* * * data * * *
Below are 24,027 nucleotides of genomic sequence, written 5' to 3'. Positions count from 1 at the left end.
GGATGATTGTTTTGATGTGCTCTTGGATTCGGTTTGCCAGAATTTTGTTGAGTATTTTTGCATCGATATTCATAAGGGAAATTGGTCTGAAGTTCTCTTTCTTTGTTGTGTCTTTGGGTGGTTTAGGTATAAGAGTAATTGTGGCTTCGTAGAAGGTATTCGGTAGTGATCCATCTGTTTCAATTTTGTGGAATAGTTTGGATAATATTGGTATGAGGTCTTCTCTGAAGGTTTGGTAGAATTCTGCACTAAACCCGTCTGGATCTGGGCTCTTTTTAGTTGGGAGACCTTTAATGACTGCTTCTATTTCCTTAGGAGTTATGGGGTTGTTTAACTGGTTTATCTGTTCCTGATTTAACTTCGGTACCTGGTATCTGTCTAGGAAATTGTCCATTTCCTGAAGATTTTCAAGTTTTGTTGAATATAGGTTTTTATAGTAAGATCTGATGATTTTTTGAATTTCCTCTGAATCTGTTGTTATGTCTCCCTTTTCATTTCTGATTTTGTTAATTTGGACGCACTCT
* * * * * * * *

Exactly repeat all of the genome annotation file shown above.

Below are 24,027 nucleotides of genomic sequence, written 5' to 3'. Positions count from 1 at the left end.
GGATGATTGTTTTGATGTGCTCTTGGATTCGGTTTGCCAGAATTTTGTTGAGTATTTTTGCATCGATATTCATAAGGGAAATTGGTCTGAAGTTCTCTTTCTTTGTTGTGTCTTTGGGTGGTTTAGGTATAAGAGTAATTGTGGCTTCGTAGAAGGTATTCGGTAGTGATCCATCTGTTTCAATTTTGTGGAATAGTTTGGATAATATTGGTATGAGGTCTTCTCTGAAGGTTTGGTAGAATTCTGCACTAAACCCGTCTGGATCTGGGCTCTTTTTAGTTGGGAGACCTTTAATGACTGCTTCTATTTCCTTAGGAGTTATGGGGTTGTTTAACTGGTTTATCTGTTCCTGATTTAACTTCGGTACCTGGTATCTGTCTAGGAAATTGTCCATTTCCTGAAGATTTTCAAGTTTTGTTGAATATAGGTTTTTATAGTAAGATCTGATGATTTTTTGAATTTCCTCTGAATCTGTTGTTATGTCTCCCTTTTCATTTCTGATTTTGTTAATTTGGACGCACTCT